Marine mammal specialists from across the country have descended on an Alaska aquarium to help care for a baby beluga whale that became separated from its mother shortly after its birth.
The male calf is under 24-hour care at the Alaska SeaLife Center in Seward, being fed by a stomach tube while learning how to suckle from a bottle.
"He's currently doing very well, swimming on his own and he has been from the first time he got here, learning to take food from a bottle, which has been challenging," said Tara Riemer Jones, the center's president and CEO.
It's believed to be the first baby beluga rescue in the United States, at least since federal record keeping began in 1972, she said. Other attempts at rescue resulted in calf deaths or in one case, the calf being returned to its pod.
It's such a rare event that specialists have been helping with the animal's care, including staff members from the Georgia Aquarium in Atlanta, Shedd Aquarium in Chicago and SeaWorld in San Diego.
"It's actually a pretty unprecedented event in certain ways," said Dennis Christen, the Georgia Aquarium's director of animal training who was in place 29 hours after the calf arrived in Seward.
The whale was estimated to be 2 days old when it was found near South Naknek, in Alaska's Bristol Bay, on June 18. Officials believe a storm likely separated the calf from its mother.
Tim Lebling, the Alaska SeaLife Center's stranding coordinator, flew to South Naknek that afternoon to retrieve the calf.
It was flown 90 minutes back to Seward in dry transport. Lebling said the calf was placed on an air mattress in the plane, placed so its weight wouldn't put pressure on vital organs and then constantly covered with wet towels.
Lebling said it was touch-and-go for the first part of the flight, probably because of stress.
"We thought he took his last breath at one point," Lebling said, but then he breathed again.
Even though the beluga is still in critical care, caregivers are guardedly optimistic about his rehabilitation.
Survival odds for an animal this age coming into a stranding program are low, said Brett Long, the husbandry director at the center.
"We take it a day at a time," he said. "We're very happy to see that we appear to be meeting its nutritional goals and that it's maintaining its weight, and we're seeing slow, incremental weight gain."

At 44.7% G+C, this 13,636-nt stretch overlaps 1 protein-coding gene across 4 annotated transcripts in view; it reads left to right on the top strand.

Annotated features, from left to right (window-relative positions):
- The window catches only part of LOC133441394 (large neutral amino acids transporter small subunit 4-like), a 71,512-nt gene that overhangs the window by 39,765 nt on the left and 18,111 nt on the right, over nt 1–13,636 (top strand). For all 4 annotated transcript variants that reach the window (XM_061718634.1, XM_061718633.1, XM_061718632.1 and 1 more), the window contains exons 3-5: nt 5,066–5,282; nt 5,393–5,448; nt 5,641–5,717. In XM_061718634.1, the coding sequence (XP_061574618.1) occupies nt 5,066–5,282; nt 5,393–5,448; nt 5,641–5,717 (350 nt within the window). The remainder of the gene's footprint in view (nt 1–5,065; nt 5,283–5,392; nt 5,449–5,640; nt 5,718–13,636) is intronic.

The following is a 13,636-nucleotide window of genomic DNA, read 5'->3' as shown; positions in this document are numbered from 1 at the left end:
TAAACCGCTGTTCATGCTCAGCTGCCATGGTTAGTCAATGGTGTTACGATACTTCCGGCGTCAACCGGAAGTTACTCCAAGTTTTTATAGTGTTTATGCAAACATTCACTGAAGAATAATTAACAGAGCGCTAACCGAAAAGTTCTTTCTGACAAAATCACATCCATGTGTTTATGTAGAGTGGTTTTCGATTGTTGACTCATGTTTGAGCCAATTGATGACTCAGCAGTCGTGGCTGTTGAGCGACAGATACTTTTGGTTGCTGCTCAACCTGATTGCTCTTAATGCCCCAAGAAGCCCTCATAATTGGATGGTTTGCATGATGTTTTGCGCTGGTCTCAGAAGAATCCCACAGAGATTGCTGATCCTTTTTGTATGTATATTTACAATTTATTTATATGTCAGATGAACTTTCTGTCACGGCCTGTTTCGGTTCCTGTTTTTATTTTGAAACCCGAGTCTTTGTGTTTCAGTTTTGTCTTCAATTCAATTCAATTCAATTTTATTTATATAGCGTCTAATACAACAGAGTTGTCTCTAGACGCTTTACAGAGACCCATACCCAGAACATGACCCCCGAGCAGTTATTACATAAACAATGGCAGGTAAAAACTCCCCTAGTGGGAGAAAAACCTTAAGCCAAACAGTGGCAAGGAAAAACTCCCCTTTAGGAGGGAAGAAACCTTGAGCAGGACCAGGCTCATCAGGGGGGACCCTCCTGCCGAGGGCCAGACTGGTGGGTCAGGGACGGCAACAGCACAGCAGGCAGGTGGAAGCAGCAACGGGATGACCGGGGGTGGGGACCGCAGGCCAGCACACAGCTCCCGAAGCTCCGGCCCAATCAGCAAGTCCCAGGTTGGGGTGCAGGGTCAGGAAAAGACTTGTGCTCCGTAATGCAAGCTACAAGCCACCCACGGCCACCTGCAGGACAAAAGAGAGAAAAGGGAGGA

The calf is now about 5 feet long and weighs 115 pounds, up 5 pounds since his arrival.
The biggest worry now is the calf's immune system, which is insufficiently developed because it did not receive any of its mother's milk.
"We are working with other aquariums to provide supplements that will help aid the development of that immune system, but it's a waiting game," Long said.
Jones said there is nothing specifically wrong with the calf medically "other than he's young and at high-risk."
"We're not going to say it hasn't been without some bumps in the road," Christen said. "We're very confident we're on the right path here, but it's still an animal that's in critical care, and we have to be guarded in our optimism, and we're just hopeful we're on the right path."
At the center, the calf has its own pool with toys and constant human companionship. At least three caregivers are with him 24-hours a day, two of them in wet suits and in the pool.
He often will rub up against his human handlers, who also help him learn new swimming patterns and play with him.
He's being kept out of the public's view for now in a pool being fed warmer water and in a sanitary environment. The hope is to move him soon to a larger pool, which can be seen from behind glass inside the Alaska SeaLife Center.
It's running about $2,000 a day to care for the calf, and that's not including the cost of the visiting marine mammal specialists.
Jones said the cost will strain the private, nonprofit research center's stranding program budget for the year, and officials are talking to potential donors and possibly setting up a donation matching program for individuals. They're also planning a 5K Wildlife Rescue Run on Aug. 4, encouraging virtual runners to sign up online to raise funds.
If the calf survives, he'll never see the open ocean again since there is no way now for humans to teach him survival skills.
The National Marine Fisheries Service will eventually decide where he will be placed.
"There are a number of facilities that would make a great home for this young whale, with companion animals that would likely accept him into their kind of family unit," Christen said.
Since facilities that take in animals like to be part of the naming process, the Alaska SeaLife Center hasn't given the calf a name yet.
But that hasn't stopped most everyone caring for him from calling him "Naknek."
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